However, while civil government is invested with divine authority to rule the state, neither of those texts (nor any other) grants civic rulers jurisdiction over the church. God has established three institutions within human society: the family, the state, and the church. Each institution has a sphere of authority with jurisdictional limits that must be respected. A father’s authority is limited to his own family. Church leaders’ authority (which is delegated to them by Christ) is limited to church matters. And government is specifically tasked with the oversight and protection of civic peace and well-being within the boundaries of a nation or community. God has not granted civic rulers authority over the doctrine, practice, or polity of the church. The biblical framework limits the authority of each institution to its specific jurisdiction. The church does not have the right to meddle in the affairs of individual families and ignore parental authority. Parents do not have authority to manage civil matters while circumventing government officials. And similarly, government officials have no right to interfere in ecclesiastical matters in a way that undermines or disregards the God-given authority of pastors and elders.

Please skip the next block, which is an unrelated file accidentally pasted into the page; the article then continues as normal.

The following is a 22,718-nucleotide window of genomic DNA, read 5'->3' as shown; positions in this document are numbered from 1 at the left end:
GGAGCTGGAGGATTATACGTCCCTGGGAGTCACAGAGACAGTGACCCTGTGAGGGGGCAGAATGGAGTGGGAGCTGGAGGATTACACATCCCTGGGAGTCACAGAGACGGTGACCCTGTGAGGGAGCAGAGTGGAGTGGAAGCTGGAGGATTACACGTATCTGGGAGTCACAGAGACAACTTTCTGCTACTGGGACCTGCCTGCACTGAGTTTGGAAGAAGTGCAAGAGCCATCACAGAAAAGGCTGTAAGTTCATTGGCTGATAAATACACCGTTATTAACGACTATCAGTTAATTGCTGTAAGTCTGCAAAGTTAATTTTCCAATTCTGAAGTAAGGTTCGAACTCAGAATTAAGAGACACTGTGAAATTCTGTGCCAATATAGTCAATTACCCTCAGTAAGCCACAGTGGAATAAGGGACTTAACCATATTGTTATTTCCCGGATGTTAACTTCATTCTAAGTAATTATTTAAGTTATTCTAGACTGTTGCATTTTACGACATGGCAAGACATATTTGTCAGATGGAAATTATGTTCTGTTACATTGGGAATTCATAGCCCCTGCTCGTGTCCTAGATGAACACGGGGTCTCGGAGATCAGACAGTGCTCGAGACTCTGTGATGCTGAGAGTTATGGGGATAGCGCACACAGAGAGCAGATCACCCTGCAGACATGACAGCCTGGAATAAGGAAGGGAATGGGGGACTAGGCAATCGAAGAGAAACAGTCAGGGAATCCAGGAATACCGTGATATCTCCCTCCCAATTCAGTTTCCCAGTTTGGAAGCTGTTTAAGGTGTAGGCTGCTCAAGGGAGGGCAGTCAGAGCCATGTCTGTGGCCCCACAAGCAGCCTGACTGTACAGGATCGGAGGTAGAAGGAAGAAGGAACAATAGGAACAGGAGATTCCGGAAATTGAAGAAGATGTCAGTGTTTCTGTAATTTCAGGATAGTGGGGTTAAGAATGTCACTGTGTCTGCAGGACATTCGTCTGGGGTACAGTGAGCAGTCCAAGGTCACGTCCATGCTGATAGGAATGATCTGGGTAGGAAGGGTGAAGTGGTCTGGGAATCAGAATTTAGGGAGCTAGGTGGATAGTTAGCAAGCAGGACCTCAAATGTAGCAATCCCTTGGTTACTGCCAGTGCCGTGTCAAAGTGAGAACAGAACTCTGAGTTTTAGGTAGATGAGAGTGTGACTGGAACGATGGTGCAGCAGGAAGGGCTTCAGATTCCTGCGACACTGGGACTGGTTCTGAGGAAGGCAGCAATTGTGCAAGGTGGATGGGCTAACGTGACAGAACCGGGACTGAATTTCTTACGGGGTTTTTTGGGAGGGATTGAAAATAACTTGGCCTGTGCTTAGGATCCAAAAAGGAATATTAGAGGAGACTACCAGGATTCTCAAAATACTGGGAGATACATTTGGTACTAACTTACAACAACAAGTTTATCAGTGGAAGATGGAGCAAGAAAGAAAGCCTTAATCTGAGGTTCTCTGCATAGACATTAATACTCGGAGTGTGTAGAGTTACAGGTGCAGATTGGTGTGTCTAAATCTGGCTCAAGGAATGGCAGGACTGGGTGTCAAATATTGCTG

When any one of the three institutions exceeds the bounds of its jurisdiction it is the duty of the other institutions to curtail that overreach. Therefore, when any government official issues orders regulating worship (such as bans on singing, caps on attendance, or prohibitions against gatherings and services), he steps outside the legitimate bounds of his God-ordained authority as a civic official and arrogates to himself authority that God expressly grants only to the Lord Jesus Christ as sovereign over His Kingdom, which is the church. His rule is mediated to local churches through those pastors and elders who teach His Word (Matthew 16:18–192 Timothy 3:16–4:2).

Read the entire piece here. MacArthur makes it sound like Newsom and all government officials concerned about the health of their citizens are somehow equivalent to an atheist totalitarian state trying to suppress all forms of religious belief.

What happened to the principled Romans 13 argument that MacArthur made back in May? He addresses this issue in an addendum posted this morning:

Below we want to answer the primary question we have received in response to the statement:Why did you submit to the original government order, citing Romans 13 and 1 Peter 2?